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How to Read Dog Body Language

Dog's speak, learn, and interact with body language. They don't have the benefit of language - only humans have that. So, instead, they teach their young, approach prey, and even talk to you using the movement of their ears, mouths, body, and tails.
As a dog owner, one of the most effective things you can do to help train your dog is to learn the dog body language cues he's sending you and those around you.
It can help to recognize and curb dog aggression, reduce fear, and minimize anxiety.
Aggressive Body Language
When a dog becomes aggressive, their ears will stay close to the head and cock forward or back. Their eyes will narrow and will often try to make direct contact with their opponent in a challenge. Their lips will open and draw back to bare their teeth and sometimes they will snap their jaw.
The body will grow tense and very upright. Hackles will rise on the neck to make the dog look bigger and their legs will hold squarely to show they are in charge. Their tail will then straighten out and, if they have long hair, fluff out to make it look bigger as well. They might snarl, growl or bark as well.
When a dog grows alert, their ears will perk up and swivel to catch various sounds. Their eyes might widen slightly and their mouths will remain closed or partially open with teeth completely covered. Their body will remain normal with weight up on the toes.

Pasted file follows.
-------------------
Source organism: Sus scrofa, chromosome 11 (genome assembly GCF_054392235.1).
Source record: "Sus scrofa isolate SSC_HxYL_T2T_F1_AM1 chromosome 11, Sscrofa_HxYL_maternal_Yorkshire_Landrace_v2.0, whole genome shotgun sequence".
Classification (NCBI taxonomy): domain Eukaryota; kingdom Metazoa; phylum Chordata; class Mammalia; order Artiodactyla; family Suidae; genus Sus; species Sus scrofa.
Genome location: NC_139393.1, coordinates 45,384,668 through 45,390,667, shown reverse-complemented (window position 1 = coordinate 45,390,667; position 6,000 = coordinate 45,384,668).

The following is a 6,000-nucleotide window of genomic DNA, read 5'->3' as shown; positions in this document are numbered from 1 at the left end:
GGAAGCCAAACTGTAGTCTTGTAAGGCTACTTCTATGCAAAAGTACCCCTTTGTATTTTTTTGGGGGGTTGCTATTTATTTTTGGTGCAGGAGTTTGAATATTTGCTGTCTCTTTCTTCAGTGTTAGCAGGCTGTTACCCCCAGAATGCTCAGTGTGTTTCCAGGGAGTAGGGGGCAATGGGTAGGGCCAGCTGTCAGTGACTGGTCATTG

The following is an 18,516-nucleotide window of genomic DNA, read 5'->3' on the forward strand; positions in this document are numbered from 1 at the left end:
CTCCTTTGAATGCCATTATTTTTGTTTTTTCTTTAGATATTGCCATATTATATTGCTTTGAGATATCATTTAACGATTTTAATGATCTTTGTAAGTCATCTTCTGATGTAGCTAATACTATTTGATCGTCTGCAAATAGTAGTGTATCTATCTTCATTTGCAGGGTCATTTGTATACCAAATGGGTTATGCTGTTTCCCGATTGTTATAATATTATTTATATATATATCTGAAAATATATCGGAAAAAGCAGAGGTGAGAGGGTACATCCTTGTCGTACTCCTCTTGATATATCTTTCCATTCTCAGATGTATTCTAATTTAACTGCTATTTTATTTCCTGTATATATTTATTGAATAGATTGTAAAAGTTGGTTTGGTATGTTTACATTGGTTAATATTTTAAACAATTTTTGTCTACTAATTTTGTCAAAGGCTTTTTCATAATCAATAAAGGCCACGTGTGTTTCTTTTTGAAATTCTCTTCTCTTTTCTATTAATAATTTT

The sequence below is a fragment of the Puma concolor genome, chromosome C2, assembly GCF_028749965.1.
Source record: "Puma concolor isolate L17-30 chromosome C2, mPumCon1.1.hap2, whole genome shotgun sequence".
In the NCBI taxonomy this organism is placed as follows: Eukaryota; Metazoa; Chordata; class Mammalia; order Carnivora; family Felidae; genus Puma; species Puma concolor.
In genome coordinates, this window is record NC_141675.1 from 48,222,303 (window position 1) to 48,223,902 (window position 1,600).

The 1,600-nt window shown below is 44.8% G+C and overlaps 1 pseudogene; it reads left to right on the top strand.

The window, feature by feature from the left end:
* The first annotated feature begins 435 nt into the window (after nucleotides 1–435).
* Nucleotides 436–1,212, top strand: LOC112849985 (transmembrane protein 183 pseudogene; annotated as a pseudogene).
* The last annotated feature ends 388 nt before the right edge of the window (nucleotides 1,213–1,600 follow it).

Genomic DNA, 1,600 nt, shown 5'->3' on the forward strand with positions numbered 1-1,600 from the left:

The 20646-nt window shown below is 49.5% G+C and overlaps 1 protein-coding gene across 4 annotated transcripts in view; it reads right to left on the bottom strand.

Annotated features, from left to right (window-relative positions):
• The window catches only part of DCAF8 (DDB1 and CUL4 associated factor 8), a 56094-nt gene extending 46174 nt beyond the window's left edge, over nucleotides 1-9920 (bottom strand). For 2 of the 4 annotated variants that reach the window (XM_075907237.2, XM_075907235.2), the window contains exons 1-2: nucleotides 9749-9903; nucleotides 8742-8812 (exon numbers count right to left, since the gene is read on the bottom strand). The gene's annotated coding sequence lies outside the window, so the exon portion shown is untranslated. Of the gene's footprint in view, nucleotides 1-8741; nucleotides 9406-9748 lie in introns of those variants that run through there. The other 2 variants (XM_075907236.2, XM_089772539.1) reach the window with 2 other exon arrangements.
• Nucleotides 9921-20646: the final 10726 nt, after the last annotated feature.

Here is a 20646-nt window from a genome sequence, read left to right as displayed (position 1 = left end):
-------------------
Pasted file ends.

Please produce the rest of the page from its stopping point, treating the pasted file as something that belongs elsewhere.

Their tails will usually stay up and wag slightly, but very short and rapid wagging. They tend not to make any noise, but may whine slightly or use an alarm bark.
When a dog grows anxious, their ears will go slightly back, their eyes will narrow and their mouth will close and look to be in a slight grin. Their body will remain tense but will be lowered, in a submissive pose.
Their tail will lower slightly, not between the legs but not up either. They will often whine or moan slightly with their barks as well.
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When a dog is excited, their ears will point forward and perk up, and their eyes will open wide. Their mouth will often be open with teeth covered and possible panting. Their body remains normal with some dancing or pacing involved.
Tails are generally up and wagging and they might whine slightly or have short, excited barks.
When a dog is trying to exert his dominance, he will have his ears straight up or forward and will have wide open, staring eyes. Their mouths will remain closed or slightly open and the posture will be very tall with hackles raised to make them seem larger.
Tails will be stiffened and fluffed and they might have a low, assertive rumbling or grunting growl. You can often differentiate dominant from aggressive by the mouth motions and their body position.
The ears will be straight back or to the sides with narrowed eyes that avert to the side, with extra whites showing. Their body will grow tense and crunched lower to show submission. They might tremble or shiver in fear and will often secrete from anal glands.
Tails will usually go between their legs and they will start to whine, yelp or even growl anxiously.
There are many other small cues you can take away from a dog's body language, but these basic, introductory cues will hopefully help you understand when a dog has changed their reaction to a situation or is feeling out of sorts.
Clicker Training
I'm not sure if you've ever tried clicker training your dog before, but dogs learn and understand commands that you give him/her with a clicker very fast.
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